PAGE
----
WASHINGTON, Sept. 8 (UPI) -- Lower levels of dissolved oxygen near the site of the Deepwater Horizon oil spill suggests microbes are eating subsurface oil, a U.S. study found.
A joint report from the National Oceanic and Atmospheric Administration, the Environmental Protection Agency and the Office of Science and Technology Policy found the level of dissolved oxygen near the site of the oil spill in the Gulf of Mexico was 20 percent less than average.
Scientists working on the report said microbes are using the oxygen as they consume subsurface oil left over from the spill.
Steve Murawski, a chief NOAA fisheries scientist and head of a joint scientific panel examining the oil spill, said the lower level of dissolved oxygen hasn't created a dead zone in the Gulf of Mexico.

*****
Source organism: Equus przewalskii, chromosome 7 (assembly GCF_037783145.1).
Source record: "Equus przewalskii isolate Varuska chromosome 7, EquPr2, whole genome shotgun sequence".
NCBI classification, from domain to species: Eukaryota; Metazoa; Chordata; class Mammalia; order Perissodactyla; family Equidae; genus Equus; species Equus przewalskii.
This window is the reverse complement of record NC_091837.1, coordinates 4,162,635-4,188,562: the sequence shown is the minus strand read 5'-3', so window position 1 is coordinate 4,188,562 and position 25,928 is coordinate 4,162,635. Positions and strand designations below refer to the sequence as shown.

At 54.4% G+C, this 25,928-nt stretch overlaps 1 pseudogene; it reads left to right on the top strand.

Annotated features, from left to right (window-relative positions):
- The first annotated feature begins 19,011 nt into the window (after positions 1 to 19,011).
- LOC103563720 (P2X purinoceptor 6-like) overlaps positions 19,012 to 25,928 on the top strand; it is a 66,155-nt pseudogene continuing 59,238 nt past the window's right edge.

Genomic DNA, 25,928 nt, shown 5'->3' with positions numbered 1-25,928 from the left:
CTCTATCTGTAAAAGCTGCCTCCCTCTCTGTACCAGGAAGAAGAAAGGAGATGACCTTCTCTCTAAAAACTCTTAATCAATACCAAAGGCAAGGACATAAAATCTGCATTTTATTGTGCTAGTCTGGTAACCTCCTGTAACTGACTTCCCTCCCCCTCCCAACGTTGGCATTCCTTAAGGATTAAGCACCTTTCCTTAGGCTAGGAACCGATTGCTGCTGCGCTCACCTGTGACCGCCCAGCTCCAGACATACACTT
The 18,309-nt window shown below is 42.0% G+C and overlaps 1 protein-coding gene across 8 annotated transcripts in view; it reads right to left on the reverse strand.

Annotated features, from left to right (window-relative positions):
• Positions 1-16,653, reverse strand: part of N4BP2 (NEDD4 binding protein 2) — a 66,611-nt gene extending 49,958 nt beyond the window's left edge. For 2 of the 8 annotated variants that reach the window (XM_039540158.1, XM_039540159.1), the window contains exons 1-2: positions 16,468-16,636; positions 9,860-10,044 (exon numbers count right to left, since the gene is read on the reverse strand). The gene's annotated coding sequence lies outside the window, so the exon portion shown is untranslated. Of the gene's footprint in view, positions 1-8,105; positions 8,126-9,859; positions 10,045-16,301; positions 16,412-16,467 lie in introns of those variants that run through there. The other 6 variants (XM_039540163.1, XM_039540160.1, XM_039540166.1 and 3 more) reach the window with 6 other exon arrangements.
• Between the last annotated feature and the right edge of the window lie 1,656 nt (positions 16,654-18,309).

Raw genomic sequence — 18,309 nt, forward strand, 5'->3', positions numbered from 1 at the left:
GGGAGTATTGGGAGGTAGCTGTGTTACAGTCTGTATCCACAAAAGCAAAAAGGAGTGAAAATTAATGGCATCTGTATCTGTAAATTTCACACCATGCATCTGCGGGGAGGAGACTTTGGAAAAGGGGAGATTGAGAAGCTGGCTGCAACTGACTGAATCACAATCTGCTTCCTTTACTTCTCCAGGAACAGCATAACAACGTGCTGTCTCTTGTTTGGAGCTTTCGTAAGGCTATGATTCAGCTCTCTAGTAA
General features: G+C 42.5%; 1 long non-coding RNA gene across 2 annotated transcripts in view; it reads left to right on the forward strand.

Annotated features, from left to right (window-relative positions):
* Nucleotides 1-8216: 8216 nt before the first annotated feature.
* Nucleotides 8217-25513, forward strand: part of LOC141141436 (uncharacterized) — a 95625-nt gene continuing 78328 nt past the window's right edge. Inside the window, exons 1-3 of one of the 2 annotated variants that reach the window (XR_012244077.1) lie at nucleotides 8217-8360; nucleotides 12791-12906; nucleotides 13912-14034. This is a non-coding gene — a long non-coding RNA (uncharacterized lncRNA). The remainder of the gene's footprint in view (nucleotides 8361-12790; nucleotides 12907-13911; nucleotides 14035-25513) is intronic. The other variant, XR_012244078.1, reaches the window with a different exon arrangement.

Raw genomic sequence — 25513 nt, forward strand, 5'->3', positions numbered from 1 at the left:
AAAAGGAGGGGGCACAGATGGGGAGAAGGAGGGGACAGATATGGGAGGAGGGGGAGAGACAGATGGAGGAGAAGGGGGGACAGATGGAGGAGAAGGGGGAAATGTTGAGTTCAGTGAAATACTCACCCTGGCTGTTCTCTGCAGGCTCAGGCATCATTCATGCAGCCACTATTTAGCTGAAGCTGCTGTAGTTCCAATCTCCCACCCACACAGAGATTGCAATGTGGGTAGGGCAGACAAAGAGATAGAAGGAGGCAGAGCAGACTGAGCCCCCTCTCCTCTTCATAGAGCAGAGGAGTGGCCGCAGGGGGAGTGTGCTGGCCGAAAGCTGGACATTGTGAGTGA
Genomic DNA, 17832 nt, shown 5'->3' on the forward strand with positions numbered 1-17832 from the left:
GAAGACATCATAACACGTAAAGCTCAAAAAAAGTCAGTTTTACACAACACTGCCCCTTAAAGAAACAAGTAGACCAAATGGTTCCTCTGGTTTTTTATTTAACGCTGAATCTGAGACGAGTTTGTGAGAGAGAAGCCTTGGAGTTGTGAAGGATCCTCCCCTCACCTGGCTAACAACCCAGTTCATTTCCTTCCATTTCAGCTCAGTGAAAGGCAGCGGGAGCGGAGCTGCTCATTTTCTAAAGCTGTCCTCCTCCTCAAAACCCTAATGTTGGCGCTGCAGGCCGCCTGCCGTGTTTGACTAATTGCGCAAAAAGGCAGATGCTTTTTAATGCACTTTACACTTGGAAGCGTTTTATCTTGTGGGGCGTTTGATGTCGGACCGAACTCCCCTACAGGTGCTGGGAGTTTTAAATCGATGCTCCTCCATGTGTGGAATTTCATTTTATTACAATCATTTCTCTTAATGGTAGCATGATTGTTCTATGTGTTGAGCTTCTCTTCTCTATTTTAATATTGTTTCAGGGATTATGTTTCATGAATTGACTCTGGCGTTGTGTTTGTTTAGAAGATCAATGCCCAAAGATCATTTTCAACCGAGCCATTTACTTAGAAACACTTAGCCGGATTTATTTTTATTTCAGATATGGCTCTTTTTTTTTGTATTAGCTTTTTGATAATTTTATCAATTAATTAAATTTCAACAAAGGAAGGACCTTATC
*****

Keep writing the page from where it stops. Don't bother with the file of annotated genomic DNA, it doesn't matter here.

"None of the dissolved oxygen readings have approached the levels associated with a dead zone and as the oil continues to diffuse and degrade, hypoxia (oxygen deprivation) becomes less of a threat," he said in a statement.
While scientists cautioned that they didn't "specifically" examine the link between the rate of oil biodegradation and dissolved oxygen, independent studies suggest there is a correlation.
The joint report said external studies suggest oxygen is being used when microbes consume the light components of oil in subsurface waters.